Wednesday, June 23, 2010
Federal Budget: Entitlement Spending
* Entitlement spending is on autopilot, with annual spending determined by benefit formulas and caseloads.
* Entitlements (excluding net interest) account for 56 percent of all federal spending and 14 percent of GDP—up from 10 percent of GDP three years ago.
* The three largest entitlements are Social Security, Medicare, and Medicaid. Their total cost is projected to leap from 8.4 percent of GDP in 2007 to 18.4 percent by 2050.
* Unless those three programs are reformed, policymakers will eventually have to choose from among:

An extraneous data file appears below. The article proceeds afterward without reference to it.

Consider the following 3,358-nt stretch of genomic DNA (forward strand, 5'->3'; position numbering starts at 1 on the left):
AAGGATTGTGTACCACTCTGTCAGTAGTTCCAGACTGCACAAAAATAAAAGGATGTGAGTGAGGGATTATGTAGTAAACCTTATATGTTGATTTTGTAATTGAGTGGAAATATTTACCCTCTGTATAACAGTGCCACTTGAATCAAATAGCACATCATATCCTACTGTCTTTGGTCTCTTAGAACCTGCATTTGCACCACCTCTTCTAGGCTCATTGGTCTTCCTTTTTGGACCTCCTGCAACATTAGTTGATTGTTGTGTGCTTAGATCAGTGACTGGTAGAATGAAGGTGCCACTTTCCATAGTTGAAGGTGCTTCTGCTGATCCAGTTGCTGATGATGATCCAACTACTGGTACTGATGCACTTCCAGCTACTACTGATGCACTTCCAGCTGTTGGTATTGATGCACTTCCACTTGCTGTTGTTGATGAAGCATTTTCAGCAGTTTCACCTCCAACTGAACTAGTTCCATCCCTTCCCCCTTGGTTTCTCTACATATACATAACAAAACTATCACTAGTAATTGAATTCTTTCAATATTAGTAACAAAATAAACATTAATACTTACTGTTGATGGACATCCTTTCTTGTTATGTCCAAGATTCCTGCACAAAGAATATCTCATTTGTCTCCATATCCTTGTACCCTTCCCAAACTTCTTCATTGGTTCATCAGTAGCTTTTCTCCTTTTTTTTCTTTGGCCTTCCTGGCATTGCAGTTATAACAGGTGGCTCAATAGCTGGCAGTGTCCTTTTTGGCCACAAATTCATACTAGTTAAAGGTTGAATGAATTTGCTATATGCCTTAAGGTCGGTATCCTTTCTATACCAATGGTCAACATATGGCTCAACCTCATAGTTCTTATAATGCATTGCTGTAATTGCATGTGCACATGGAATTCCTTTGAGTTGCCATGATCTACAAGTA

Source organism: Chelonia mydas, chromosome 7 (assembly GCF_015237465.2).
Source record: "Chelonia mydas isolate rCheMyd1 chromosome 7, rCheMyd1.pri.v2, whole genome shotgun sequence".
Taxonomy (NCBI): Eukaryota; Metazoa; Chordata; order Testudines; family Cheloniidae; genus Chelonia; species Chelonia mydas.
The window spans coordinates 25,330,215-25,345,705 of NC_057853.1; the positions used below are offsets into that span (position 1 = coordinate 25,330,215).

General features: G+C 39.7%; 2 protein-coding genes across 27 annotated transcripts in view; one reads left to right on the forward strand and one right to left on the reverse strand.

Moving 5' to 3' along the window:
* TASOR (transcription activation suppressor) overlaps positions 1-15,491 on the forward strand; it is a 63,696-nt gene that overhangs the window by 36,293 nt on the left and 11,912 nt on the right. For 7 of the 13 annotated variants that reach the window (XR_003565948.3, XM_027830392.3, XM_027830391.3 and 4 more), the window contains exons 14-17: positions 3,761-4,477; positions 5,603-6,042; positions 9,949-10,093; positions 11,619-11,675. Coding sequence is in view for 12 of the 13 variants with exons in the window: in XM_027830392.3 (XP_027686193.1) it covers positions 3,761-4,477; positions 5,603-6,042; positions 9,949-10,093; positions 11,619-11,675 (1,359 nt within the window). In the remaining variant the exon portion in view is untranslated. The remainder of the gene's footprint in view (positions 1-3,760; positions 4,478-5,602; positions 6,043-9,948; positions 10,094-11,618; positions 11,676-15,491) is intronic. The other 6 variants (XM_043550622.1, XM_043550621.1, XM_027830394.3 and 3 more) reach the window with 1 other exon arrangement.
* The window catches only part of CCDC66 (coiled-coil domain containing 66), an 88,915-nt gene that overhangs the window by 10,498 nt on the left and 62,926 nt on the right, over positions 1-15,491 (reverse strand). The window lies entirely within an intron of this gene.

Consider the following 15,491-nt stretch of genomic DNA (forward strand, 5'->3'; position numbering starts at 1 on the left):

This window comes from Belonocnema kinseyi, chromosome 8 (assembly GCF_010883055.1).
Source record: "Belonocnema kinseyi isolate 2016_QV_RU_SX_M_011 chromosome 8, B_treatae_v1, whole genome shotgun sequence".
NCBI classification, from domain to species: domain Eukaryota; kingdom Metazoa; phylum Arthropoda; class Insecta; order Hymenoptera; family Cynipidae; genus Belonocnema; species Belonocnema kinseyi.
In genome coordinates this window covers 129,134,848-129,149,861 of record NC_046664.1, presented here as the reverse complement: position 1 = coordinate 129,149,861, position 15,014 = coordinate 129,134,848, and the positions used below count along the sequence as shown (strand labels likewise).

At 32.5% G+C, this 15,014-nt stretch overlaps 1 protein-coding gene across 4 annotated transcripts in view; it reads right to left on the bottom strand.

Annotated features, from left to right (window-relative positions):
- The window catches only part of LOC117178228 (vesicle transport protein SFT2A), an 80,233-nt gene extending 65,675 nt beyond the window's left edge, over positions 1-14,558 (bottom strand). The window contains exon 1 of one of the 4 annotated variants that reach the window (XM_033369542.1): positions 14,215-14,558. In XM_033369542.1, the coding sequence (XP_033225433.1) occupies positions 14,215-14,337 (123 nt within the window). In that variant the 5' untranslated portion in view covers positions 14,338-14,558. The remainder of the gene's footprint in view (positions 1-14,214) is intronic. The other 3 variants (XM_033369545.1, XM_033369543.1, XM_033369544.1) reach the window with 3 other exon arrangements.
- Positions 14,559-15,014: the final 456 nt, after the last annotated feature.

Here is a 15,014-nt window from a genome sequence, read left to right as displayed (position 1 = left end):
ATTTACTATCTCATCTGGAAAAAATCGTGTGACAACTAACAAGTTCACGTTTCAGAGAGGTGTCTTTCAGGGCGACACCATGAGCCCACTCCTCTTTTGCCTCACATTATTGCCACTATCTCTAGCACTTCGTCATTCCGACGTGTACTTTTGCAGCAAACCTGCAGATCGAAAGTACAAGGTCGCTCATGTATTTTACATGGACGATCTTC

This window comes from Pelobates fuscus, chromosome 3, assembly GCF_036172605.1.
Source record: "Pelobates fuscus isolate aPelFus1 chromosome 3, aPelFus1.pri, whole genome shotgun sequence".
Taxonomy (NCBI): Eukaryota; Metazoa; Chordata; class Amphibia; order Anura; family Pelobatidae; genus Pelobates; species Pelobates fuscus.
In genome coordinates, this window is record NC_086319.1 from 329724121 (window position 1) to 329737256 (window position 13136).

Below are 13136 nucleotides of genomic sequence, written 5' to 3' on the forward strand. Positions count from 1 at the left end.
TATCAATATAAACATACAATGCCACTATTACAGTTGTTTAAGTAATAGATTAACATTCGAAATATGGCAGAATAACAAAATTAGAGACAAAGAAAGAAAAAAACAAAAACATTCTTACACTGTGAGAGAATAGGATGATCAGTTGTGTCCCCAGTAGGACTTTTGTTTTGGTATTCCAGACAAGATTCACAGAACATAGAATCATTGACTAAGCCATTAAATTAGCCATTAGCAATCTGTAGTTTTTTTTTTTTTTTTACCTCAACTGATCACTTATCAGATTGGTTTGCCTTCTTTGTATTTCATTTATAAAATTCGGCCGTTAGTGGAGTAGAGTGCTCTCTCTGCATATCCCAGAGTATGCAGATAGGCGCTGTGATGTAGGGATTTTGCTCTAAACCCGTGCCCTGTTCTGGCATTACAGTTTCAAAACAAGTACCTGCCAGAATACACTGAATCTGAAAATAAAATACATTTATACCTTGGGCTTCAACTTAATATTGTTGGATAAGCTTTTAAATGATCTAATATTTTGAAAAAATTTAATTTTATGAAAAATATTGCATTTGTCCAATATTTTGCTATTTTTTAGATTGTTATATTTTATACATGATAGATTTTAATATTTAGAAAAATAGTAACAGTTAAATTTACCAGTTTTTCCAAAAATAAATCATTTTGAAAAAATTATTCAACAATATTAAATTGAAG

* $12,636 per household by 2050, and further thereafter;
* Eliminating every federal program except Social Security, Medicare, and Medicaid; or
* Increasing the national debt to unprecedented levels that could cause an economic collapse.
* Anti-poverty spending has surged 89 percent faster than inflation since 2000. Nearly half of this increase occurred in the past two years. President Bush became the first President to spend 3 percent of GDP on anti-poverty programs, and President Obama has already pushed it above 4 percent of GDP. State and local governments spend an additional 2 percent of GDP on these programs.
* Since 2000, Medicaid and Food Stamp rolls have expanded by nearly 20 million. Average benefit levels have grown faster than the inflation rate.
* Program success should be measured by reduced government dependency, not increased spending.